“[Event planners] have never had typical hours. Sometimes we have to do 20-hour shifts. In general our work is project based. If we can do the work well while meeting deadlines, the job doesn’t need to be confined to a 9-to-5 standard.”

On the other hand, this dynamic can make it harder to set clear boundaries between work and homelife. For Tripp, the sense of being among the fortunate few to have retained full-time work during the pandemic only adds further pressure to make herself available at all hours.

Moreover, the increase in meetings can impede more focused work that needs to be done, making it take longer. While some, like Tripp, have resorted to dedicating time outside the 9 to 5 to the nuts and bolts of event planning, she mentioned that a local law firm is trying out a novel approach. They’ve introduced the concept of “Wellness Wednesdays,” a mid-week break from distractions during which all internal calls are put on hold.


An Increased Reliance on Tech and External Support

Major disruptions inevitably require innovative solutions. Just as the pandemic forced years’ worth of progress on virtual event technology into a matter of months, the new work-from-home model demands much greater reliance on digital communication and project management tools — and a whole new set of workplace norms.

There are many types of technology designed to facilitate efficient communication between coworkers — Slack being among the most prominent. Paid project management tools like Asana, Trello, and Basecamp are often used in combination with free collaboration tools like Google Workspace (Google Docs, Sheets, and Forms). Particular configurations and technology stacks will largely depend on the team dynamic and workflow structure, and these tools may initially be a hard sell for a professional class that tends to thrive in a social setting.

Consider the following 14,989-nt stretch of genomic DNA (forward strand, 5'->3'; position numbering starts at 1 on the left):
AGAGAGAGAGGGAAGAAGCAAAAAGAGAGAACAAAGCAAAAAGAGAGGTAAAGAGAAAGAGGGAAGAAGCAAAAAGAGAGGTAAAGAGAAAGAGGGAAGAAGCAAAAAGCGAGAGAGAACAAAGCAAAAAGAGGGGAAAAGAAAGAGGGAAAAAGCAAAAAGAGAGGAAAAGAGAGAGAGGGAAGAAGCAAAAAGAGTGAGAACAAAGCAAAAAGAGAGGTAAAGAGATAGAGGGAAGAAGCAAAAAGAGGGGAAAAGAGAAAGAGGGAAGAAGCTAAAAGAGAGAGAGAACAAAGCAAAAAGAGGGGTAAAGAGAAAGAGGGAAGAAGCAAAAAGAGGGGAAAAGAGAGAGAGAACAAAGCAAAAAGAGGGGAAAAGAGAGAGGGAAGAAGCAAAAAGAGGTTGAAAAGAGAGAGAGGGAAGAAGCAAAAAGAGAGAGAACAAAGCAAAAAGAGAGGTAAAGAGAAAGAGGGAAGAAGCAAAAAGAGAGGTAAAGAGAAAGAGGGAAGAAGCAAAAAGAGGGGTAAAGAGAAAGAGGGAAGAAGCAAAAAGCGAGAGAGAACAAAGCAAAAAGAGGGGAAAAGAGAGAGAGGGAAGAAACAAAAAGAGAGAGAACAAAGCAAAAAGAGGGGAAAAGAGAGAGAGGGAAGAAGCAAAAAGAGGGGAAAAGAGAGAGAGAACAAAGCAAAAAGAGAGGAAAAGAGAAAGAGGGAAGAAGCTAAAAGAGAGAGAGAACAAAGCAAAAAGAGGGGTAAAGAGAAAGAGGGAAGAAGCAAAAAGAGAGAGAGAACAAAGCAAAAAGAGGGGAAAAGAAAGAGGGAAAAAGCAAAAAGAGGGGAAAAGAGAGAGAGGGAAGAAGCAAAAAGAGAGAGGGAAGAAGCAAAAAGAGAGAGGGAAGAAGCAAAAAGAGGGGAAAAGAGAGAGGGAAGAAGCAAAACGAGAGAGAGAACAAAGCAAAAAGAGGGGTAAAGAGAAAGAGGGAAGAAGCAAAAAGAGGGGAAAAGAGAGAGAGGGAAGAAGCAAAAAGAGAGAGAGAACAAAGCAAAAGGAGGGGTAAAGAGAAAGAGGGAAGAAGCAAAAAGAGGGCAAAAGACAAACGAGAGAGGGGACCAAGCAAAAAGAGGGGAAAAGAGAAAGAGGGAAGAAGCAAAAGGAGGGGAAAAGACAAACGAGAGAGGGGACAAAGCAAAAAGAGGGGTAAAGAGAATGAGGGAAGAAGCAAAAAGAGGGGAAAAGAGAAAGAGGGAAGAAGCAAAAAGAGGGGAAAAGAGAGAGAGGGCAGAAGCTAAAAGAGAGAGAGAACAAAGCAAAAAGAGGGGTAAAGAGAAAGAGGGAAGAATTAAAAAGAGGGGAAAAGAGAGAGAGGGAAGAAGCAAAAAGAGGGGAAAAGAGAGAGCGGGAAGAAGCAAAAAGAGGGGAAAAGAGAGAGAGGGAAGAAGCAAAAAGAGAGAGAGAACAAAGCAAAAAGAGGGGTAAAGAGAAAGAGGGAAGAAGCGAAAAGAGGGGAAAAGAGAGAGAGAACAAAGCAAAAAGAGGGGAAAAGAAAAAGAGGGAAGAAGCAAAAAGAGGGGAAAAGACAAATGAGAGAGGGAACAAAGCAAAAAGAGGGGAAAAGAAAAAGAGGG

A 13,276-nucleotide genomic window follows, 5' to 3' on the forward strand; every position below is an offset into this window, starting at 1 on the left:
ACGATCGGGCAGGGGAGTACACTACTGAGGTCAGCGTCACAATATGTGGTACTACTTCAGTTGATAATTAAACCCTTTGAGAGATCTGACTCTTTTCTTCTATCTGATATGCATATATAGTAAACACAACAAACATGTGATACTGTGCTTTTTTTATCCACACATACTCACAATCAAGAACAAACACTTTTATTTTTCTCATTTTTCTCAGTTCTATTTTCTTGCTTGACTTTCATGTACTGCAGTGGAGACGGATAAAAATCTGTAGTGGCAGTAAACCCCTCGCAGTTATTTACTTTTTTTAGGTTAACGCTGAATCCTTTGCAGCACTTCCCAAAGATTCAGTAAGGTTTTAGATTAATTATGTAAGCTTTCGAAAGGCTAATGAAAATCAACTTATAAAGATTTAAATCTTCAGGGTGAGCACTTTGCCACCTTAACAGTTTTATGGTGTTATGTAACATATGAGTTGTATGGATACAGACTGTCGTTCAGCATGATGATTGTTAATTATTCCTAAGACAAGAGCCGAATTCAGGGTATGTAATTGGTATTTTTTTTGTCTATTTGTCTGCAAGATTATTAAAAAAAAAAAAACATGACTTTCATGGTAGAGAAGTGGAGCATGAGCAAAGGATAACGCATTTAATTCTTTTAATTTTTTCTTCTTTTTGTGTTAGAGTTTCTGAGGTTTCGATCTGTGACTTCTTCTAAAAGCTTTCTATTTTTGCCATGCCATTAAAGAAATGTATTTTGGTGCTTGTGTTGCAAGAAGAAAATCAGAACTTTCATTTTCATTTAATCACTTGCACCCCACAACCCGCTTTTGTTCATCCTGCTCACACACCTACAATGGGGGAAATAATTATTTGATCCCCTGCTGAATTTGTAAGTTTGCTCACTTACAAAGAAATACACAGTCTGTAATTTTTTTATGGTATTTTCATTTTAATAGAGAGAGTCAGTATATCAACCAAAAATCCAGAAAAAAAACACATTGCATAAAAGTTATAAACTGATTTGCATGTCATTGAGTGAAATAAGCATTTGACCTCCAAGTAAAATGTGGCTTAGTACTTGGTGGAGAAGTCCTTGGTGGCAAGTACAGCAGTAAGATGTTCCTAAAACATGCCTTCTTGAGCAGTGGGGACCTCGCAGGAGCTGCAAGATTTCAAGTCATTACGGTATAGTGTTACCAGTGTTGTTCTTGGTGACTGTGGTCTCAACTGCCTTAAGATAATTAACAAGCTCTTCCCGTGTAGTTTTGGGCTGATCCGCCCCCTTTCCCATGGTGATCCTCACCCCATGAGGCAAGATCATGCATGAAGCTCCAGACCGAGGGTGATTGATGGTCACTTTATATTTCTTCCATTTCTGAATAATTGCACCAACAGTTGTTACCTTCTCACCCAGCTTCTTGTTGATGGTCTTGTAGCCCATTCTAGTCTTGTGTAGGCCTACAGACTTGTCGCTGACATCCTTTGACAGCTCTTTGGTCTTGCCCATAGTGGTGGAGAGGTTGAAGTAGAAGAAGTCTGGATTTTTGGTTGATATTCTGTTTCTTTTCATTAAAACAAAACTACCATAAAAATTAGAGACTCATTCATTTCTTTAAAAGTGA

However, being relegated to dispersed home offices will force many planners onto the bandwagon, which could create a strong incentive for event technology platforms to begin to fill some of the gaps. Event management systems could become a valuable source of standardization within the industry once the developmental pipelines of event tech providers are no longer clogged with virtual event features.

Project-management software and messaging systems could help to open the lines of communication and generate greater transparency around workflows, but these systems also require an adjustment period. Colleagues need to establish protocols for tracking their individual progress on projects, as well as best practices for when and how to message coworkers.

Further, it’s not only event planners who have needed to modify their technology suites for remote working. Destinations, venues, and other suppliers and service providers have had to meet them halfway as event planning teams lean into these partnerships for support. For example, to accommodate event planners unable to see new venues in person, many venues and DMCs have created virtual tours and site visits.



It is not just the live event experience that has been turned on its head. The work that goes into planning a successful event has also been thoroughly transformed.

Lines of communication and scheduling protocols have all shifted course in record time. While event professionals are used to thinking on their feet and developing air-tight plans, many are accustomed to a face-to-face environment. Their logistical strengths will undoubtedly pull them through these challenges, but it remains to be seen whether the work-from-home model will continue to dominate once it’s no longer a necessity.